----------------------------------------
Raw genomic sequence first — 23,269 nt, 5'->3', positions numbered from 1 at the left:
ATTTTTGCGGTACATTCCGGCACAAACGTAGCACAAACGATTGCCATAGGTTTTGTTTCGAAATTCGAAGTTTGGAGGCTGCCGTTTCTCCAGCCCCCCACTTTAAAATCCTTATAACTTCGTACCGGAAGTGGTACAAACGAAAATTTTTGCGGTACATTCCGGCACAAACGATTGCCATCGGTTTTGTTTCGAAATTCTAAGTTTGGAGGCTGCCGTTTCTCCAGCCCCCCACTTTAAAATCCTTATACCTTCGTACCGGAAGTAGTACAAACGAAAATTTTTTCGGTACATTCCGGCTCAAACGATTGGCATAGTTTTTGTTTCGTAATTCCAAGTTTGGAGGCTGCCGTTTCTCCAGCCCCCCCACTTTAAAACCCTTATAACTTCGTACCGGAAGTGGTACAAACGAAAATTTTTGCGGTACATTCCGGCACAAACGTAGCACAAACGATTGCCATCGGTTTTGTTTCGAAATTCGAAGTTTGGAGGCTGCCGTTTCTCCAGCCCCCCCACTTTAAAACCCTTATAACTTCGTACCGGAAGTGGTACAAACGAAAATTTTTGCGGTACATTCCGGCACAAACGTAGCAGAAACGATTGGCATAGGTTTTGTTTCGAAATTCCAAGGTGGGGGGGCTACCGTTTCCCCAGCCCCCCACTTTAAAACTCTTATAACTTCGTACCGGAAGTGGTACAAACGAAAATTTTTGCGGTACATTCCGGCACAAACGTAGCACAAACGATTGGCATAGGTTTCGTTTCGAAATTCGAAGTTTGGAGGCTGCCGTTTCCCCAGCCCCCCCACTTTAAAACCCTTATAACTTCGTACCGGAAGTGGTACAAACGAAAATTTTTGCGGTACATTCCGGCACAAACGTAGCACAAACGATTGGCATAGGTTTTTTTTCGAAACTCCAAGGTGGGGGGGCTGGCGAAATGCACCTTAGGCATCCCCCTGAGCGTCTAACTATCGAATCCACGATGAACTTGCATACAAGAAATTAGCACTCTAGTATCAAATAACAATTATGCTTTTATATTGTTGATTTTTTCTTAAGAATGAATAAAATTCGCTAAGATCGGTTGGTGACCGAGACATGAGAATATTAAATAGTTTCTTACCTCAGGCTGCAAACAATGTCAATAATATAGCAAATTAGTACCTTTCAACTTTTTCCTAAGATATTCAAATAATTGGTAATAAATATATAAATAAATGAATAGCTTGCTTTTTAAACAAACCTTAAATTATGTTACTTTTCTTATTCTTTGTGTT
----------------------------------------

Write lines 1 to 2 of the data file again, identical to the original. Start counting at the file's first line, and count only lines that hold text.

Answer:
Raw genomic sequence first — 23,269 nt, 5'->3', positions numbered from 1 at the left:
ATTTTTGCGGTACATTCCGGCACAAACGTAGCACAAACGATTGCCATAGGTTTTGTTTCGAAATTCGAAGTTTGGAGGCTGCCGTTTCTCCAGCCCCCCACTTTAAAATCCTTATAACTTCGTACCGGAAGTGGTACAAACGAAAATTTTTGCGGTACATTCCGGCACAAACGATTGCCATCGGTTTTGTTTCGAAATTCTAAGTTTGGAGGCTGCCGTTTCTCCAGCCCCCCACTTTAAAATCCTTATACCTTCGTACCGGAAGTAGTACAAACGAAAATTTTTTCGGTACATTCCGGCTCAAACGATTGGCATAGTTTTTGTTTCGTAATTCCAAGTTTGGAGGCTGCCGTTTCTCCAGCCCCCCCACTTTAAAACCCTTATAACTTCGTACCGGAAGTGGTACAAACGAAAATTTTTGCGGTACATTCCGGCACAAACGTAGCACAAACGATTGCCATCGGTTTTGTTTCGAAATTCGAAGTTTGGAGGCTGCCGTTTCTCCAGCCCCCCCACTTTAAAACCCTTATAACTTCGTACCGGAAGTGGTACAAACGAAAATTTTTGCGGTACATTCCGGCACAAACGTAGCAGAAACGATTGGCATAGGTTTTGTTTCGAAATTCCAAGGTGGGGGGGCTACCGTTTCCCCAGCCCCCCACTTTAAAACTCTTATAACTTCGTACCGGAAGTGGTACAAACGAAAATTTTTGCGGTACATTCCGGCACAAACGTAGCACAAACGATTGGCATAGGTTTCGTTTCGAAATTCGAAGTTTGGAGGCTGCCGTTTCCCCAGCCCCCCCACTTTAAAACCCTTATAACTTCGTACCGGAAGTGGTACAAACGAAAATTTTTGCGGTACATTCCGGCACAAACGTAGCACAAACGATTGGCATAGGTTTTTTTTCGAAACTCCAAGGTGGGGGGGCTGGCGAAATGCACCTTAGGCATCCCCCTGAGCGTCTAACTATCGAATCCACGATGAACTTGCATACAAGAAATTAGCACTCTAGTATCAAATAACAATTATGCTTTTATATTGTTGATTTTTTCTTAAGAATGAATAAAATTCGCTAAGATCGGTTGGTGACCGAGACATGAGAATATTAAATAGTTTCTTACCTCAGGCTGCAAACAATGTCAATAATATAGCAAATTAGTACCTTTCAACTTTTTCCTAAGATATTCAAATAATTGGTAATAAATATATAAATAAATGAATAGCTTGCTTTTTAAACAAACCTTAAATTATGTTACTTTTCTTATTCTTTGTGTT